How do the QR codes work?

I was thinking about modifying one of my cams to be telephoto capable so I could keep track of a problem with an intersection near my home.

And it occurred to me. If I modify the camera to only see/focus hundreds of feet away, how will I ever change its networks again? Will I need to screenshot the QR and print it and send someone running down the street to hold a paper? Will I need to call up a neighbor with a big TV and Android Screencast and text them the QR while I peek the camera in their window?

What is in the QR code anyway?

So I decoded one: (and of course mixed some characters around for modesty…)

the android qr app says it’s a “TEXT” type QR code with Metadata “L”. The text is:

So it’s not a url. (It wouldn’t need to be I guess, since Wyze inc knows their cameras know what to do with it and they have incentive to keep it small.) Interesting that it looks like part of a url though.

I’m assuming b is either my account ID or a temporary association token
s is ssid base64 encoded
p is password also base64 encoded
t is timezone
r is country of course
ty I’m not sure about. maybe daylight savings time?

How are b and ty used?

Interesting that b is ascii-represented hex bits, but they used a different encoding for p and s.

Could I theoretically print out these qr codes to stick on the wall to make adding cams easier? If not, why not? How long are they good for?

1 Like

I can confirm that taking a screenshot of the QR code and printing it out to scan it has been successful for someone else.

If you posted the exact information contained in your QR code, might I suggest you change your account information since it may contain the information someone could use to hack your account? Also, I’d suggest 2 factor authentication to prevent this, and edit the above information, substituting fake characters as mere examples, rather than the actual information.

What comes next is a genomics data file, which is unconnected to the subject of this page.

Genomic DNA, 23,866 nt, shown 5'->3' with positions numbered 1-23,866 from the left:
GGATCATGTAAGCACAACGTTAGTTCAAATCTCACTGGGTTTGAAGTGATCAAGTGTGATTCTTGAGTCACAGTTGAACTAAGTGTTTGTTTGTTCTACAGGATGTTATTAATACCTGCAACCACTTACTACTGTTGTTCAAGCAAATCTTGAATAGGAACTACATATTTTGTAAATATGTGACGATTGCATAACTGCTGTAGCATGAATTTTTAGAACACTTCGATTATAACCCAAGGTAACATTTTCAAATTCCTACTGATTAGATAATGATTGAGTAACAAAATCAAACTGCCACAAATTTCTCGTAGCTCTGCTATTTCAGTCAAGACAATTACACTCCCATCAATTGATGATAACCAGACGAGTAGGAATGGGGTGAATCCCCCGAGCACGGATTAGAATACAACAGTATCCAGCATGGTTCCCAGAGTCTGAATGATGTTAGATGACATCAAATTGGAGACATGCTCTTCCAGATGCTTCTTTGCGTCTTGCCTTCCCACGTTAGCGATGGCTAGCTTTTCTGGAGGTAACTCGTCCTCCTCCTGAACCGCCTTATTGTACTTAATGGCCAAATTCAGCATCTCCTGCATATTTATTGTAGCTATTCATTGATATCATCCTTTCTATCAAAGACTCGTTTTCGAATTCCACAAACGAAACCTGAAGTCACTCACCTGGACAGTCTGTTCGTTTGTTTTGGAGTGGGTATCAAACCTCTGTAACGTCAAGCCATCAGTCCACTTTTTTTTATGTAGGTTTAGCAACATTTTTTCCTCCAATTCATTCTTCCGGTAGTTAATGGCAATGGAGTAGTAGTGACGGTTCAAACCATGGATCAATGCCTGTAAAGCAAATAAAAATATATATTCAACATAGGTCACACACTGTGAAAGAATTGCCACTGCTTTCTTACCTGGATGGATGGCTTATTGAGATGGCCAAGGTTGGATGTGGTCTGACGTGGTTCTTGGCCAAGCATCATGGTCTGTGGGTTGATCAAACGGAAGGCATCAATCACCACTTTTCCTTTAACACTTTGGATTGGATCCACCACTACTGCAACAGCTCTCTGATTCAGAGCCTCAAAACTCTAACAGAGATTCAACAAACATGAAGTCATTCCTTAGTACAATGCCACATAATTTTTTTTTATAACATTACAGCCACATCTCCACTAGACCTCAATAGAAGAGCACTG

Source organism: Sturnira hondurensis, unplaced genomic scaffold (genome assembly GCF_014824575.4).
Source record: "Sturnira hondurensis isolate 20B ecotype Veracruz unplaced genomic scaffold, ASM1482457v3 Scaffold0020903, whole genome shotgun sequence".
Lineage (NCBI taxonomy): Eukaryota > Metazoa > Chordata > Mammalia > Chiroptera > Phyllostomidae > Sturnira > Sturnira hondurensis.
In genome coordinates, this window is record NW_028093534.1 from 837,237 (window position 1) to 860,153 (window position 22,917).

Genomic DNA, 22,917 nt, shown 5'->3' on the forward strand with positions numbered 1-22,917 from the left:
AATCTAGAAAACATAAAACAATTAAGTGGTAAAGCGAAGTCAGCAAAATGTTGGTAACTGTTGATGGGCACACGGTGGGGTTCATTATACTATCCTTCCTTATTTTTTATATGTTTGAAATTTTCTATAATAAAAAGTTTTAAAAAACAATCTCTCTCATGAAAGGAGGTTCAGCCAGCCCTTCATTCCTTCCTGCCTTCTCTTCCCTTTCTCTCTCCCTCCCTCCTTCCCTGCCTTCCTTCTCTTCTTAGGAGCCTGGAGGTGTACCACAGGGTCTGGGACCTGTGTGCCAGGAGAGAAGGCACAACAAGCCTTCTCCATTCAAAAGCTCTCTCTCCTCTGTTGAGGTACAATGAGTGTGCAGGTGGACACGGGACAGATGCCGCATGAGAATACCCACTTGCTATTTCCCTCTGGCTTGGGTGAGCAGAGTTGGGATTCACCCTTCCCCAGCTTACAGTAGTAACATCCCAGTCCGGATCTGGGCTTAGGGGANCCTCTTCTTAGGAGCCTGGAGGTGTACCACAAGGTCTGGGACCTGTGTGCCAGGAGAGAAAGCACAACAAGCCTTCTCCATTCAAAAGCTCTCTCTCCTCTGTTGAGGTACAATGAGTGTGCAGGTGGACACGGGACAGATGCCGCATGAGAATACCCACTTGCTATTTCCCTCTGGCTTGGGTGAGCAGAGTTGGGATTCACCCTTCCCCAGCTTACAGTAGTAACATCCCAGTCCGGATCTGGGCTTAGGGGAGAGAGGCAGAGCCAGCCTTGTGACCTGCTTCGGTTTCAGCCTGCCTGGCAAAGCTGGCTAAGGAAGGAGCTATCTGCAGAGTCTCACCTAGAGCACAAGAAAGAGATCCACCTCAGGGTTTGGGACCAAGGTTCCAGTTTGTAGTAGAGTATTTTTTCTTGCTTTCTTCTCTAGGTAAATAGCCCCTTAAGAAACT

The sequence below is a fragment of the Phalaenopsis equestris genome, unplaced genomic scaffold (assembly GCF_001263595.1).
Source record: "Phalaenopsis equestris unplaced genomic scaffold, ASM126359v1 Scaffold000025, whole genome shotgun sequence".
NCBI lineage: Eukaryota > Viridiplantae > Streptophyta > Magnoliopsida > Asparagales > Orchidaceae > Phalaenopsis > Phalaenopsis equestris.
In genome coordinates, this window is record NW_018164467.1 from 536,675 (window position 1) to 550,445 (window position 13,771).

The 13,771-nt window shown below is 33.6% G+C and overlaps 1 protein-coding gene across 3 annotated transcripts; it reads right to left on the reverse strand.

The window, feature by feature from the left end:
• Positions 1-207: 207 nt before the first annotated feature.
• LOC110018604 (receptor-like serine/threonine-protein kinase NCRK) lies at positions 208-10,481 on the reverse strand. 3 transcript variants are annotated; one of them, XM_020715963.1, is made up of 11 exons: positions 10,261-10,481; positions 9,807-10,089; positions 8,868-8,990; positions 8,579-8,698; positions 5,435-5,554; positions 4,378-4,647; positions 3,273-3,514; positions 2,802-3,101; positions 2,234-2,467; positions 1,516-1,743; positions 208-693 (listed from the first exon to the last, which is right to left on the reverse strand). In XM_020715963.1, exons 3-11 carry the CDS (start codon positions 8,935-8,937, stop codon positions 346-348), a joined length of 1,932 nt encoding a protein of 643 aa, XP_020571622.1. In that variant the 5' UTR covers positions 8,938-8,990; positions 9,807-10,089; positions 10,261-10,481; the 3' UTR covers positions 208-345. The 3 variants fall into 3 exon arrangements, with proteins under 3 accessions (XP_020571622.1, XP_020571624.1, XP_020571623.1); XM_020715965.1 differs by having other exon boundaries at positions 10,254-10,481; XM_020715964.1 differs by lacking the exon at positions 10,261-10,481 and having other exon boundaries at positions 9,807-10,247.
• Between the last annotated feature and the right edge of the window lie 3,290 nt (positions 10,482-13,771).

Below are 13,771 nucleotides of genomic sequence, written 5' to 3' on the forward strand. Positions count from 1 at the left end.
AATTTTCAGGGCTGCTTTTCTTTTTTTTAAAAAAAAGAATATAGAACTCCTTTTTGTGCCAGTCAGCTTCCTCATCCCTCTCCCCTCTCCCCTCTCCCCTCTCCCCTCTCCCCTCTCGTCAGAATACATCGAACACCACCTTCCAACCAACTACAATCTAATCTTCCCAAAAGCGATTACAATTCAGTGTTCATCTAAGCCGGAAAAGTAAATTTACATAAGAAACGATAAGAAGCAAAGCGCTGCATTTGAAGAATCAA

The QR code should be valid as long as your Wyze account information and network information remain the same. But you can always screenshot a new one at any time and print it off and run down the street. :slight_smile: or temporarily swap for a different lens, or tack on a different lens to shorten the distance or something. I’m sure there are many solutions.

Interesting, thanks. So the SSID and the password are essentially in the clear? That is not great, though also not a huge exposure by any means.

Personally I think the most logical approach is simply to do another temporary lens swap if and when you have the rare occasion to need a network change.

1 Like

IDK. I’m not bothered by it at all. If someone has such a good view of my phone during the short time of pairing a wyzecam, they can have my pw. Enrypting it effectively would require public private keys that could increase chance of breaking, and would at very least make the QR code bigger (more detailed) which is aproblem on phone screens which are often cracked [mod edit].

MOD NOTE: Post edited to conform to the Community Guidelines.

1 Like

So you’re saying it’s not a huge exposure by any means? :wink:

I’d be more worried about the NON QR code devices. You can easily contain visible light. Close the window. Push that russian spy who’s leaning over your shoulder away.